Matthiessen's rule

Matthiessen's rule

An empirical rule which states that the total resistivity of a crystalline metallic specimen is the sum of the resistivity due to thermal agitation of the metal ions of the lattice and the resistivity due to the presence of imperfections in the crystal. This rule is a basis for understanding the resistivity behavior of metals and alloys at low temperatures.

The resistivity of a metal results from the scattering of conduction electrons. Lattice vibrations scatter electrons because the vibrations distort the crystal. Imperfections such as impurity atoms, interstitials, dislocations, and grain boundaries scatter conduction electrons because in their immediate vicinity the electrostatic potential differs from that of the perfect crystal.

Matthiessen's rule

[′math·ə·sənz ‚rül]
(solid-state physics)
An empirical rule which states that the total resistivity of a crystalline metallic specimen is the sum of the resistivity due to thermal agitation of the metal ions of the lattice and the resistivity due to imperfections in the crystal.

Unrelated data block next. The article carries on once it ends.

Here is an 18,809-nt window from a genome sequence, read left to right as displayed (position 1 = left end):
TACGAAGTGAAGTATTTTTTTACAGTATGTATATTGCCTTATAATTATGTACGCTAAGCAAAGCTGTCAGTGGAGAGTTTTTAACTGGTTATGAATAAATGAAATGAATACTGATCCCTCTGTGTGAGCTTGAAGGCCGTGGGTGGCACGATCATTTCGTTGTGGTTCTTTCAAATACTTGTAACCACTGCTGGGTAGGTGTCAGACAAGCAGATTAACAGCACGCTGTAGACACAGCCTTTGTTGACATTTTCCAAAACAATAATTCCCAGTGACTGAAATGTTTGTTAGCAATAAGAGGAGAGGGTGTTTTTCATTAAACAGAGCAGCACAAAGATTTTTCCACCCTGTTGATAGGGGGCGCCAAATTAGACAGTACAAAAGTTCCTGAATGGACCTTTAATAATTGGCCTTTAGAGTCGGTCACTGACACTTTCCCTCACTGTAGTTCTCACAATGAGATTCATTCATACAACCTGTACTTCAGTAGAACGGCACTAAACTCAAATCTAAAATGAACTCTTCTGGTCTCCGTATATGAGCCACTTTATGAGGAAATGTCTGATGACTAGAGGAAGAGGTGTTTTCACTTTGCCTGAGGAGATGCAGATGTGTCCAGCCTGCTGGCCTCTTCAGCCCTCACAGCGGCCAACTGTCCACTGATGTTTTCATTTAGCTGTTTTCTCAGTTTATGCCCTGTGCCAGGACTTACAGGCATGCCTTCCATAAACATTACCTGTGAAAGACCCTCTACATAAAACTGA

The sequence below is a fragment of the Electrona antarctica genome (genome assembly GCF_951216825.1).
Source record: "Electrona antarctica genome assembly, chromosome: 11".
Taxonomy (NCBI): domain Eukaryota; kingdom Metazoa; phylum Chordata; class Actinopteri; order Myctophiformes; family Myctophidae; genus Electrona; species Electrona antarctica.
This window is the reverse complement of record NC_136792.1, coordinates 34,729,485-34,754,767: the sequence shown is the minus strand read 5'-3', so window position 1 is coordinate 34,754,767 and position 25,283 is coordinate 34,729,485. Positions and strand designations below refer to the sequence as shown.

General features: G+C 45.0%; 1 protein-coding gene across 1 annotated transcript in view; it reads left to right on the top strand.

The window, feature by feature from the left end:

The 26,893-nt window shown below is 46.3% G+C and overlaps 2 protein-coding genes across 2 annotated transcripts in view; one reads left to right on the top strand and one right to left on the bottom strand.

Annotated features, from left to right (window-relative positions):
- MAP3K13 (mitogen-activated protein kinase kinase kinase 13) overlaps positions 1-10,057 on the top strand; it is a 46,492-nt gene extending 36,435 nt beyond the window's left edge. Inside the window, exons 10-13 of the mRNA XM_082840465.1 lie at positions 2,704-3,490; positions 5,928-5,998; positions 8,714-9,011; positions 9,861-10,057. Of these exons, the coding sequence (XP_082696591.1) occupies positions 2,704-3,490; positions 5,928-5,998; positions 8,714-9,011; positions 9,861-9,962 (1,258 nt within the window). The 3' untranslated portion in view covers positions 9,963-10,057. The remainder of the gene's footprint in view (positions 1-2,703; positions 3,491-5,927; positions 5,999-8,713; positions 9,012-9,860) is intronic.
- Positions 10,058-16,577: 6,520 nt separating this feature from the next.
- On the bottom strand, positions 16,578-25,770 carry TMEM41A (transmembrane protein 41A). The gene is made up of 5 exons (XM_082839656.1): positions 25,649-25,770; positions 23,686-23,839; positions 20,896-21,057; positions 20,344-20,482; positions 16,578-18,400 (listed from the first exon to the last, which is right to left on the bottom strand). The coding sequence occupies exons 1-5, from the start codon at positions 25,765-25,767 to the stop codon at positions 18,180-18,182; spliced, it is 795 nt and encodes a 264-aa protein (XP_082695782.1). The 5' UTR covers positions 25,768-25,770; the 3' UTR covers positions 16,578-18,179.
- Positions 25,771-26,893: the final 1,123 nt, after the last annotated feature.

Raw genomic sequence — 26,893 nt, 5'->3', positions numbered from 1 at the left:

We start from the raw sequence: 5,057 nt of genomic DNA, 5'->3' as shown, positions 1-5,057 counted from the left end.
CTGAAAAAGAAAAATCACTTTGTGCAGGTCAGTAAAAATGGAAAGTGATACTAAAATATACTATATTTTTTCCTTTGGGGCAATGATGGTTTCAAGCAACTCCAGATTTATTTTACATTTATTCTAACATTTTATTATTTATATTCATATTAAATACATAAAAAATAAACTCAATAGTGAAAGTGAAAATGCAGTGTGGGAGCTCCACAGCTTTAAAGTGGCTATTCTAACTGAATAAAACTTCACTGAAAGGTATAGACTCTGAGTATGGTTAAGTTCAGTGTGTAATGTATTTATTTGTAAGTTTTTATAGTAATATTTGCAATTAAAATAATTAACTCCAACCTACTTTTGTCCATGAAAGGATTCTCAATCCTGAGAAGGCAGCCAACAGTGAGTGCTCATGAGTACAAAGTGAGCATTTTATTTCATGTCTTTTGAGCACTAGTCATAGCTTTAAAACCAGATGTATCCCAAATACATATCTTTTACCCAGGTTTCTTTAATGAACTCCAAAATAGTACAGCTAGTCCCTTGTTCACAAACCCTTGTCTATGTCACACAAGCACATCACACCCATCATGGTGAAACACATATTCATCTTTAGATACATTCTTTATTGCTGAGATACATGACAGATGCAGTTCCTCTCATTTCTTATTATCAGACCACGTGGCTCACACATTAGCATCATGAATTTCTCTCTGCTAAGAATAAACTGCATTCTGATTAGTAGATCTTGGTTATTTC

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References in periodicals archive ?
The Standard SMRTA scheme treats the N process and U process as two independent scattering events and use Matthiessen's rule to account for the total relaxation time 1/[[tau].sup.0.sub.[lambda]] = 1/[[tau].sup.(N).sub.[lambda]] + 1 /[[tau].sup.(U).sub,[lambda]], where [[tau].sup.(N,U).sub.[lambda]] is defined as [[tau].sujp.(N,U).sub.[lambda]] = 1/[[GAMMA].sup.(N,U).sub.[lambda]].
Pearsall, "Failure of Matthiessen's rule in the calculation of carrier mobility and alloy scattering effects in Ga0.47In0.53As," Electronics Letters, vol.
As shown in Figures 1(a) and 1(b), the theoretical [mu] is limited by the various scattering mechanisms, such as piezoelectric, acoustic-mode deformation potential, and polar optical phonon, assuming that Matthiessen's rule [3] is applied.